Saturday, October 29, 2011

Effective and ineffective advocacy

Recently, there's been a push among supporters of nuclear energy to try and promote nuclear energy-related petitions in the White House's recent propaganda stunt online citizen petition initiative, "We the People". Some of these petition topics included advocacy of specific nuclear prototype projects (such as the integral fast reactor [IFR], liquid fluoride thorium reactor [LFTR], and others), others advocacy for nuclear energy education, and so forth.

Rather cynically, the White House decided to raise the signature petition threshold from 5,000 to 25,000 signatures in 30 days. Even still, a few petitions - particularly those related to marijuana and general drug-policy reform, managed to squeak through, along with others tied to topics such as the "Fair Tax" plan and the topic of "under God" in the Pledge of Allegiance.

Taking a look at the official White House responses - released on a Friday (in other words, "trash day" in media parlance), one can tell that they simply wanted these topics to just go away. The White House takes these kinds of matters no more seriously than a local Congressional representative takes unsolicited letters from individuals: a boilerplate response that simply says, "Thanks, but we still disagree. Now please go away." Pretty clear and convincing evidence what kind of Potemkin Village propaganda fronts initiatives like these are - and a distraction from real advocacy efforts.

Contrast this with actions such as that organized by Meredith Angwin in support of the beleaguered Vermont Yankee nuclear facility. In addition to her blog, "Yes Vermont Yankee," she recently organized a pro-VY rally as a counter to some of the recent anti-VY rallies going on. Originally she expected a turnout of about 25 - and through the power of social media, managed to get over double that (60 total).

This is what effective advocacy looks like. Going out and talking to people - family, friends, and neighbors. Directly engaging with peoples' concerns, many of which are legitimate at their root (in the sense that health, safety, and economics are all legitimate concerns). And they're concerns we have answers for - especially those of us who are educated nuclear professionals.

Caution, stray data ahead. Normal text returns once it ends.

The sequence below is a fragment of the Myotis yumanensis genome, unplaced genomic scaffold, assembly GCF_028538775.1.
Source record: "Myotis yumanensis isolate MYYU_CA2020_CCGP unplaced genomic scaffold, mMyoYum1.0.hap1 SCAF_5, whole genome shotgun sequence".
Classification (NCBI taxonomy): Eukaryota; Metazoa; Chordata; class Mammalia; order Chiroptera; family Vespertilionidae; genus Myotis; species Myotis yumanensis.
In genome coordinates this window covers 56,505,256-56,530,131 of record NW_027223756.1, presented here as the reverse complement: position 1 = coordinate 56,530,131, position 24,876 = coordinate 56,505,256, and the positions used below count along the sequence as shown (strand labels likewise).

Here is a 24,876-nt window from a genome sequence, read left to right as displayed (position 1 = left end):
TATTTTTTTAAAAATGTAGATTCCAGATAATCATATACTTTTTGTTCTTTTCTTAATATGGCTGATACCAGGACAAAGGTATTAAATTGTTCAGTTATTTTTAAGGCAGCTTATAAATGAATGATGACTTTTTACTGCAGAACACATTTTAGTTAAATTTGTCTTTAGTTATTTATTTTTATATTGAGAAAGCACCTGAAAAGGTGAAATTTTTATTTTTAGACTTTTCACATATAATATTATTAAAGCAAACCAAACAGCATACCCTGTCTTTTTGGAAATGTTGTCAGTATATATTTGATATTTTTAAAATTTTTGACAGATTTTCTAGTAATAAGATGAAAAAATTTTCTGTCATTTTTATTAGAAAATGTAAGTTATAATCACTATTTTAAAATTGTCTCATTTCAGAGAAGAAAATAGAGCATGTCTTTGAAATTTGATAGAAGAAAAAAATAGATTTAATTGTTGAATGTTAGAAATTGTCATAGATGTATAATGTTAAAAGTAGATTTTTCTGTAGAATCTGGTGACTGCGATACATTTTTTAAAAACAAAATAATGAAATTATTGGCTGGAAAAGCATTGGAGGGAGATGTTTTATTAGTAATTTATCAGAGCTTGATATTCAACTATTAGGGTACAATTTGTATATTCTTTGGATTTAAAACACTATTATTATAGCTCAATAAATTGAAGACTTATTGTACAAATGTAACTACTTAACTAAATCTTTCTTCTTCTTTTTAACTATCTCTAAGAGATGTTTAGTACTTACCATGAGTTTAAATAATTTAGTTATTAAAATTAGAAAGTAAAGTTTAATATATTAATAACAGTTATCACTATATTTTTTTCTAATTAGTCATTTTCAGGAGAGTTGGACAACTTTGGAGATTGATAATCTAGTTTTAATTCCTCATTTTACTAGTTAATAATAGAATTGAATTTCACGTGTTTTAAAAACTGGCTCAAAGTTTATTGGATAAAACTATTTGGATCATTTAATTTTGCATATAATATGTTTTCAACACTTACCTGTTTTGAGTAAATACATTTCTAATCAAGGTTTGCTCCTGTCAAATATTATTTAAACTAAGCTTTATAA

Some of the most effective actions we can take are simply to educate people - not even evangelizing, but reaching out to organizations like schools, scouting groups, and so on. (Some of the most enjoyable teaching moments I've had so far involve teaching basic nuclear concepts to scouting groups.) One of the chief motivators behind the fear of nuclear energy and radiation is the fact that these issues are poorly understood - the more ordinary mundane they become, the less opportunity there is for the professional scaremongering class to stir up boogeymen.

It isn't always easy - people will often get intimidated when I tell them I'm a nuclear engineer. But the most common way I've found to deflect that and put people at ease is this - I tell them, "Really, it's just a very sophisticated way of boiling water to make electricity." And, bland as that sounds, that really is the root of nuclear energy - controlled nuclear fission which produces heat, which in turn boils steam and turns turbines. That's it.

Getting people to understand this, and the fact that radiation is all around them in nature, are key to allowing the public to make informed decisions on energy, rather than being emotionally manipulated by ignorance and hype.

Online petitions run for the cynical political benefit of their sponsors just won't do this. At best, they are simply used at the discretion of their political puppetmasters, and at worst fruitless efforts like these rob advocates of time better spent on more effective education and outreach efforts.

11/8/2011: To clarify a bit, following a conversation with the creator of the LFTR petition - I'm against petitions as a means of impacting governmental policy (which is next to useless). Petitions as a medium for education - which I still think is relatively limited by the medium itself - is still fundamentally the right idea, in that the goal is to begin a conversation. (Unfortunately, the LFTR petition recently expired, per the 30-day rule of the White House petition system, or I'd have otherwise provided a link.)

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